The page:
Adobe Illustrator for Bloggers – Illustrator 101 and how to easily crop photos
Adobe Illustrator for Bloggers – Illustrator 101 and how to easily crop photos
Welcome to the first post in our blog series, Adobe Illustrator for bloggers! This series is geared towards you bloggers who may not have a lot of experience with graphic design. Our goal for this series is to get you guys comfortable using Adobe Illustrator, and to make your graphic-creating process easier! You can either watch the video, or follow the step by step instructions in the post.
Quick Illustrator 101
New doc + understanding the difference between print & web
Let’s get started with a new document. Press command+n on your keyboard, or go up to File > New. This will bring up the ‘New Document’ window. Let’s go through the options:
- Name. It’s essentially what it says. This will be the name of the file, use this to help keep track of what this file is for.
- Size and units. We’re working with a custom size here. 900x900px is great for getting started. You’ll want specific sizes for different graphics, like 600x1200px for pinterest, a square for Illustrator etc. Units goes hand in hand with size. For web use, we’ll be using pixels. Your blog template or design reads measurements in pixels, in fact all websites do, so we’re going to keep this consistent. If you were working on something that would be printed, you would use inches.
- Bleed. Bleed is extra space around the file for print designs. It’s essentially where the paper will be trimmed, and you need more space on the edges to compensate for that. We won’t be using bleed, since we’re working for the web.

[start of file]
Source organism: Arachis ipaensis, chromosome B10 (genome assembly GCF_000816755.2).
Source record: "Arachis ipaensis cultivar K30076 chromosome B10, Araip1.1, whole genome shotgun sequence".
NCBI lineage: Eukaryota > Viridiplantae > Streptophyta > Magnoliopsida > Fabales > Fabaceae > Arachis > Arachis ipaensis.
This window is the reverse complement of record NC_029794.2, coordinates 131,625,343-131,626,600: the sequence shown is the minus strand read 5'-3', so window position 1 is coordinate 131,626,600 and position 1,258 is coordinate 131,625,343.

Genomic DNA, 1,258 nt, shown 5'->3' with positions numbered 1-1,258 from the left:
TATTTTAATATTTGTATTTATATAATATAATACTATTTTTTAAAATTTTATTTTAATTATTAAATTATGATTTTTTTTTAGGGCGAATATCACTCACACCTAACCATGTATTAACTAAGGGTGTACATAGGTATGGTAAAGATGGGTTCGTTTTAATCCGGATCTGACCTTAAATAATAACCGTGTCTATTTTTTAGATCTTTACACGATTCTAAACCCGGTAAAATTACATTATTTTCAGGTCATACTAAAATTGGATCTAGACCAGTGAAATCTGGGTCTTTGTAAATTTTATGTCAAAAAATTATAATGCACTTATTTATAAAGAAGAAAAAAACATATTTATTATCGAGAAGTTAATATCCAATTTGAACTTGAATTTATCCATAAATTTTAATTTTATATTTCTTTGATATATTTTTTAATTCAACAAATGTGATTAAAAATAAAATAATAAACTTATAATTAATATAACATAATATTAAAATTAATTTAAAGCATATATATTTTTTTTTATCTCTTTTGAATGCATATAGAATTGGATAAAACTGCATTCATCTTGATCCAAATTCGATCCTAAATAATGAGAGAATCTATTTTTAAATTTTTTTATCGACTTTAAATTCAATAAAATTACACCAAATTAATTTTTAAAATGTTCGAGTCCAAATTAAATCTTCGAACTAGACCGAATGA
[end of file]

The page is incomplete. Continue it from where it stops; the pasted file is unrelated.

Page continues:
- Advanced options- color mode. Color mode is an important practice in the design world. You can choose from RGB or CMYK, which is files for the web, or for print respectively. Screens (your computer, your iPhone, your TV etc.) view colors in an RGB colorspace. They use red, green, and blue squares to ‘mix’, or display, colors. CMYK is for printing. If you’ve ever changed a printer cartridge, you’ll see the Cyan, Magenta, Yellow, and Black (K) ink. This is how your printer mixes & prints colors. We’ll choose RGB, since these graphics will be on the web.
- Raster Effects- This is another difference between print & web files. Screens rasterize images at 72ppi (ppi stands for points per inch), it’s pretty lo-res compared to print. If you save images for the web with any higher of a dpi, you’re just wasting server space on your blog. For print, higher res files will result in a higher quality print. You have to balance out file size, and higher resolution however. We’re working with web based graphics, so choose 72dpi.
- All of the other options look good, so we’re going to click on OK.
Let’s go over some of the tools we’ll be using.
- Moving around within the file. Press on your spacebar, and click and drag to move the screen around. This is helpful when you’re working on multiple graphics. The zoom tool should be in the bottom left corner of your screen. When the tool is selected & you click on your file, it zooms in. The keyboard shortcut is ‘z’. To zoom out, press on option on your keyboard and click anywhere on your artboard.
- Selection and direct selection. Other tools we’ll be using are the direction & direct selection tools. The selection tool is the black arrow, it should be at the very top of your tool bar. When the selection tool is in use, you can click on specific graphics, photos, or text to select them & manipulate them. You can also click and drag. The keyboard shortcut for the selection tool is V. The direct selection tool is the white arrow underneath the black arrow. This tool will let you select specific points on object, and will let you select specific objects within groups. We’ll be using these two tools quite a bit.